One often hears whites accuse black people of always claiming racism when things go wrong. That is too easy and simplistic. If blacks in America were accustomed to an equal share of justice, they would never have celebrated the Simpson verdict. If blacks in America were treated as equal persons, there would not have been a Zimmerman trial. If blacks in America were valued and treated like whites, Marissa Alexander would be free today.

I suppose we can continue to delude ourselves. But until we move beyond the ignorance that fuels the racism of people like Zimmerman, we will probably have to suffer more such trials, and justice will remain merely an illusion.
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The Governor Brown Vetoes--a Loss for Justice

Jerry Brown possesses one of the most interesting and certainly the most unusual political histories in the State of California. From a member of the Los Angeles Community College District, to California Secretary of State, to Governor, to Mayor of Oakland, to Attorney General and back again to Governor. Agree with him or not, his career has been characterized by principles of equality and justice. Personally, I have long been one of his supporters.

I admired then, and still do today, his principled stand against the death penalty. His veto of legislation to reinstitute capital punishment, along with his commitment to the environment and to workers’ rights were the kind of risks one expects from a leader; from a man of vision; from a governor committed to equality under the law and justice for all. This was the man who championed the California Agricultural Labor Relations Act, even calling a special session of the legislature to pass the act which he signed into law on May 29, 1975. Fast forward to September, 2012.

The mainstream media has failed to cover one of the most spectacular stories in the state. Governor Jerry Brown is the victim of a Sci-Fi movie. “The Invasion of the Body Snatchers” is no longer just an escape of fiction. That is the only explanation I can concoct for the disappearance of the principled politician who used to inhabit Brown’s corporeal form. After all, the values instilled in him through his Jesuit education proved of inestimable value in his political career--until now.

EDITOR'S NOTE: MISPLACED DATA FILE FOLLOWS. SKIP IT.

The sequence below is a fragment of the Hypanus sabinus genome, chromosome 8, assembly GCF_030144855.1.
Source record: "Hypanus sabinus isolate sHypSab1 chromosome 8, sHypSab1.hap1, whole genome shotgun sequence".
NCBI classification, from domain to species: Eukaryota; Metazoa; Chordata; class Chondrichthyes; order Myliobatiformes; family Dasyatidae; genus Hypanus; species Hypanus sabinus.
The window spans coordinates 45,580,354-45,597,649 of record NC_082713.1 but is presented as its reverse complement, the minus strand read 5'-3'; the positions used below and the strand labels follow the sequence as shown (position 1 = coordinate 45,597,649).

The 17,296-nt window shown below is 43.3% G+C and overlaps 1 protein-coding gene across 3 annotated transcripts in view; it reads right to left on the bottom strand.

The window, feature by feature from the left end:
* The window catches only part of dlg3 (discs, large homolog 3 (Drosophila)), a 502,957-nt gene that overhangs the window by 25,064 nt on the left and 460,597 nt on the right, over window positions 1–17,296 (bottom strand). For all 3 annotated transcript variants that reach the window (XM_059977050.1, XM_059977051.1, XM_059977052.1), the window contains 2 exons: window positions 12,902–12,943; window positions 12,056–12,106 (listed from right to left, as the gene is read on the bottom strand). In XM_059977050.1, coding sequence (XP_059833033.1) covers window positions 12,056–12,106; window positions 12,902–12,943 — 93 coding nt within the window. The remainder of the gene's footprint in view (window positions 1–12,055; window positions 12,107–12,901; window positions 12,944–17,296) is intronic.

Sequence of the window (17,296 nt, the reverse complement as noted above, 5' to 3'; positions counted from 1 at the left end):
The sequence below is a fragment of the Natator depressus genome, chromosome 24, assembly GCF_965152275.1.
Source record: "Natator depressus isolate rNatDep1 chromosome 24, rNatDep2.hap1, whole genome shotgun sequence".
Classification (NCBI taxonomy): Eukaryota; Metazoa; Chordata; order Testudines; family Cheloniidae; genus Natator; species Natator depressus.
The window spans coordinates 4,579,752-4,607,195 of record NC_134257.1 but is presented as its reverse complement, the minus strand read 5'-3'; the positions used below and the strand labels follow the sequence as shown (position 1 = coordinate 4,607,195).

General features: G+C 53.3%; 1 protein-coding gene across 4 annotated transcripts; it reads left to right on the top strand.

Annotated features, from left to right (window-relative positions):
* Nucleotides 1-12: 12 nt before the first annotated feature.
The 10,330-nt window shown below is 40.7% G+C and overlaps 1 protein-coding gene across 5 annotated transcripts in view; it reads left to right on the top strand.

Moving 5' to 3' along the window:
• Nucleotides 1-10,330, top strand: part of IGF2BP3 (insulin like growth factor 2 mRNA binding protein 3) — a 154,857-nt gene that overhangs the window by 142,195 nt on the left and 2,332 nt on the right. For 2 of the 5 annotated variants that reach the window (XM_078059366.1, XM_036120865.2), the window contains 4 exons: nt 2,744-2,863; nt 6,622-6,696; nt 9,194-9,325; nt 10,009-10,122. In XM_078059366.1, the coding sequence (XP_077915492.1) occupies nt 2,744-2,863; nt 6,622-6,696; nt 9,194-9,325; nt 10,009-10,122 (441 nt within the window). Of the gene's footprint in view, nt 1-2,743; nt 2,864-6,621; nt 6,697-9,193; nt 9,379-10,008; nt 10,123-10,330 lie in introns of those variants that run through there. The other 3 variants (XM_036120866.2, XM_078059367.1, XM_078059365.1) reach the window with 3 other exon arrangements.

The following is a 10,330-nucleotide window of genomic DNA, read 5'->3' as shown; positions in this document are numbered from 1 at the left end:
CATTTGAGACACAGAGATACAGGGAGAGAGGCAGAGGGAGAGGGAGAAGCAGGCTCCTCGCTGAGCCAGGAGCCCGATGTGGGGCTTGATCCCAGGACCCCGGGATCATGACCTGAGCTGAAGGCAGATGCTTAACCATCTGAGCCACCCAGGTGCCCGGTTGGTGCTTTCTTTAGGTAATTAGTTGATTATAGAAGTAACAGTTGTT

The Humane Treatment for Farm Workers Act--vetoed. This act would have made it a misdemeanor crime, punishable by jail time and fines, to not provide appropriate water or shade to workers laboring under high conditions. To use a popular expression, that should be “no-brainer.”

The Farm Worker Safety Act--vetoed. This would enabled workers to sue employers who repeatedly violate the law. Such lawsuits are the only guaranteed method of enforcing the state’s heat regulations.

The Domestic Workers’ Bill of Rights--vetoed. This act would have included domestic workers in basic labor protections. Such things as overtime pay, meal and rest breaks. And who are these domestic workers? Childcare providers, house cleaners, caregivers for California’s families.

The Trust Act--vetoed. In a society that is struggling to maintain faithfulness to its immigrant roots and seeking ways to keep families, the governor’s veto will enable law enforcement officers to continue their assault on immigrants. More than 80,000 persons have been deported for minor, non-violent offenses. There is a reason that boundary lines separate California from Arizona. We don’t want the likes of governor Brewer and Sheriff Arapaio.

These vetoes are outrageous. What happened to the Jerry Brown who stood for justice and equality? The United Farm Workers put it in perspective: “It’s unacceptable that immigrants and Latinos in California will continue to live in fear of attacks like Arizona’s SB 1070. It’s appalling that 200,000 domestic workers will continue work without rest or meal breaks. It’s outrageous when abuse of a farm animal is taken more seriously than abuse of a farm worker.”

There is a new outcry in the State of California: “Shame on you, Governor Brown.” If it were only a matter of shame, that would be his problem. It is much deeper than that, however. This is a scandal for the entire State of California. It reduces us to the level of Arizona. I wonder if Brown’s next action will be to wag his finger in disrespect at the President of the United States!